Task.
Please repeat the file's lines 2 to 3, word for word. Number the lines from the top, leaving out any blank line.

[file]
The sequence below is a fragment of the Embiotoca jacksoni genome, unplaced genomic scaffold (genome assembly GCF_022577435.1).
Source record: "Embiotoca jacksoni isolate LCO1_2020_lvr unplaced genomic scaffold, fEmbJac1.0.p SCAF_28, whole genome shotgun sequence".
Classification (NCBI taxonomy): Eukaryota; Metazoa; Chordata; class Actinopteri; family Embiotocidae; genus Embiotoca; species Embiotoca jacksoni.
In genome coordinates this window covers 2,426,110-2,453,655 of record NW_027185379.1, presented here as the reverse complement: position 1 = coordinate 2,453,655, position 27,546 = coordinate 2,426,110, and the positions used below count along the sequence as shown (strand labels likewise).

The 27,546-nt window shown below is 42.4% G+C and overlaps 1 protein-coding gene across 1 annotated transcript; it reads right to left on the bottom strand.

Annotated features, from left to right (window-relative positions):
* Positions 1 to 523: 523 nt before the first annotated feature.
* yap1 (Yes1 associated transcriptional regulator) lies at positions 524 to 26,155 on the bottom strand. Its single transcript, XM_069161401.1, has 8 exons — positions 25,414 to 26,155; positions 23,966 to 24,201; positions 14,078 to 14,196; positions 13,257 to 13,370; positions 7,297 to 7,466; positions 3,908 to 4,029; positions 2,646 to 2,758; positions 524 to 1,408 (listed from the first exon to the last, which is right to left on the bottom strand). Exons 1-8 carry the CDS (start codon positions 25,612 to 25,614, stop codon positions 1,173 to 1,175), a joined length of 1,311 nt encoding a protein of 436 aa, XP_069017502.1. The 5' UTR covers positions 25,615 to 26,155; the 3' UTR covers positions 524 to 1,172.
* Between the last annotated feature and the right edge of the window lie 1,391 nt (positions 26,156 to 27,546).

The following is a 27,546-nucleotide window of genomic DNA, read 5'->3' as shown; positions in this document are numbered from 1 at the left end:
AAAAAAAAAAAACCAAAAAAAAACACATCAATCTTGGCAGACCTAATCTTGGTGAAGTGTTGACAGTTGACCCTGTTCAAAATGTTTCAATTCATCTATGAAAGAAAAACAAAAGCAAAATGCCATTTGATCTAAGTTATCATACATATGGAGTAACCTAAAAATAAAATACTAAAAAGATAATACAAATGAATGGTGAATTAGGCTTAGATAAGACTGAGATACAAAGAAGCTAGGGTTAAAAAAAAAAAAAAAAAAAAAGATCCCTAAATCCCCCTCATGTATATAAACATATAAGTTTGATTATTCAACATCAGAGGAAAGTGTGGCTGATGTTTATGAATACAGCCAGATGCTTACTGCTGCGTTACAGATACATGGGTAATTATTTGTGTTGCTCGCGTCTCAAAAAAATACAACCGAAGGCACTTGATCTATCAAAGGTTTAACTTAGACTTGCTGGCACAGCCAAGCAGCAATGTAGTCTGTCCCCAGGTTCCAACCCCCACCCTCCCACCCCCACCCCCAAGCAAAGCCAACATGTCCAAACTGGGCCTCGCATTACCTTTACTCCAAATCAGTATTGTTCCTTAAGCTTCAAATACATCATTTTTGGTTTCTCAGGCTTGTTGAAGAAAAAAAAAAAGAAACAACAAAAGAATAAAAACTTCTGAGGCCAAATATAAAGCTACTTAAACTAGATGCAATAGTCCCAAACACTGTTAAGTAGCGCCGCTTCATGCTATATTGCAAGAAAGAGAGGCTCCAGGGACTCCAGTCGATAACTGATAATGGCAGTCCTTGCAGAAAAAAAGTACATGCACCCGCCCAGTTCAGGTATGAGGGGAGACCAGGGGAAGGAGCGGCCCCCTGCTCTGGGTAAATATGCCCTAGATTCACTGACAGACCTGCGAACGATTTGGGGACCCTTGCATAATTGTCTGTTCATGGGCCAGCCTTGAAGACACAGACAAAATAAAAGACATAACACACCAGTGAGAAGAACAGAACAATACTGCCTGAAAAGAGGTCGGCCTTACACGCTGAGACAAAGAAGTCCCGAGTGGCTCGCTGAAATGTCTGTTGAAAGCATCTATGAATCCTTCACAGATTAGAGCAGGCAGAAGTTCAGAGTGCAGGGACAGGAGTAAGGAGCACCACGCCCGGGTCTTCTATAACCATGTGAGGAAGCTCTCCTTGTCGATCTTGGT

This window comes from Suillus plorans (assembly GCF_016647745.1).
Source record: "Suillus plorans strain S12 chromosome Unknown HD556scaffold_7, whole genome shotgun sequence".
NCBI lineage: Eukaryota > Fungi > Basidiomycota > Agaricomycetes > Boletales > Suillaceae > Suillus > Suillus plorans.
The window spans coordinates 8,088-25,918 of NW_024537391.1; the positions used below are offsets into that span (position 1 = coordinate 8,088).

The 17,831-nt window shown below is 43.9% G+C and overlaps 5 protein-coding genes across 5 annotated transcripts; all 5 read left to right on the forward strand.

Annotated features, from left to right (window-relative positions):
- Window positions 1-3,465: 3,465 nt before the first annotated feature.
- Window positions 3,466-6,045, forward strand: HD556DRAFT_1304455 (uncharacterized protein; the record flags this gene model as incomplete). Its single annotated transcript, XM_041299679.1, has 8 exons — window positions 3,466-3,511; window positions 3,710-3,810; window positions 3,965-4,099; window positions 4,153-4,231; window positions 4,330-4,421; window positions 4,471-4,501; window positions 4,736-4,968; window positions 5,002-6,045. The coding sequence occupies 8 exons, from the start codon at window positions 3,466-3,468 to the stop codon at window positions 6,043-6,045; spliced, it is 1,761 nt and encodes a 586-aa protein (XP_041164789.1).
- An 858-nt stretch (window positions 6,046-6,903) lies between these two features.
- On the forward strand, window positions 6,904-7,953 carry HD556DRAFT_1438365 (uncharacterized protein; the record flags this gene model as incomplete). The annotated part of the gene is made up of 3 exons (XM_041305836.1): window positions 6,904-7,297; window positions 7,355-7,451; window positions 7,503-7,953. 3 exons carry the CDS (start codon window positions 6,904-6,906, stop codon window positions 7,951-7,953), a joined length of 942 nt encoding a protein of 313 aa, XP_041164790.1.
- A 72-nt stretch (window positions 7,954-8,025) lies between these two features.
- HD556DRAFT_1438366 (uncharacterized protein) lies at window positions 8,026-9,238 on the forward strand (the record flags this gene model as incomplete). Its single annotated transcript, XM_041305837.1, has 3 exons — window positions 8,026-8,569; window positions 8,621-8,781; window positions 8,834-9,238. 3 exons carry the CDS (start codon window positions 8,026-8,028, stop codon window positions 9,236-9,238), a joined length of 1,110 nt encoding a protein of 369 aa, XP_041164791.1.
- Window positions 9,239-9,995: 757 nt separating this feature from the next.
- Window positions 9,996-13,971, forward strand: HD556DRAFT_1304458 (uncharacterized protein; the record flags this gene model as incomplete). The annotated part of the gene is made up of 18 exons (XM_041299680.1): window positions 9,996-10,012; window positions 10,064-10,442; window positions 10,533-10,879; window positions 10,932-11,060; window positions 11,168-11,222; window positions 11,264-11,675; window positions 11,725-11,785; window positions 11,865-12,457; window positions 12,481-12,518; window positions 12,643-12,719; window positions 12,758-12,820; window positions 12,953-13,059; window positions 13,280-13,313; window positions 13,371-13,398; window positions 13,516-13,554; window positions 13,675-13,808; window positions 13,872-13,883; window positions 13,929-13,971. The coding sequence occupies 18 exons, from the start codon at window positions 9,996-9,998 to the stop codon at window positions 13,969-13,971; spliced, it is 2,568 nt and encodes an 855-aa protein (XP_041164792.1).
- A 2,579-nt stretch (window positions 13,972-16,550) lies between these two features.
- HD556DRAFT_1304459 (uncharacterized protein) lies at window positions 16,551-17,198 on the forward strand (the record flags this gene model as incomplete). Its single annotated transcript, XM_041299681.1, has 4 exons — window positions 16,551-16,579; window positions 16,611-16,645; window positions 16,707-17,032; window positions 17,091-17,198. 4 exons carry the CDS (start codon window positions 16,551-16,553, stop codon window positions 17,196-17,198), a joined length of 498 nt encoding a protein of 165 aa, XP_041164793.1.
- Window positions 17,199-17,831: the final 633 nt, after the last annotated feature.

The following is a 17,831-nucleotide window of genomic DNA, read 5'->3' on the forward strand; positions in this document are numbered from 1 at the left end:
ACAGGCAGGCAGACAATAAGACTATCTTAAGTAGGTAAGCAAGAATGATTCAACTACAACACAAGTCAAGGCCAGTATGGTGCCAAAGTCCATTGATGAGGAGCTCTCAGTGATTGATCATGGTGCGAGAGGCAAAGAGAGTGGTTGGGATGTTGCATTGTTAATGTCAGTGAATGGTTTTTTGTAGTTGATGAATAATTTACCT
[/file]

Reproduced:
Source record: "Embiotoca jacksoni isolate LCO1_2020_lvr unplaced genomic scaffold, fEmbJac1.0.p SCAF_28, whole genome shotgun sequence".
Classification (NCBI taxonomy): Eukaryota; Metazoa; Chordata; class Actinopteri; family Embiotocidae; genus Embiotoca; species Embiotoca jacksoni.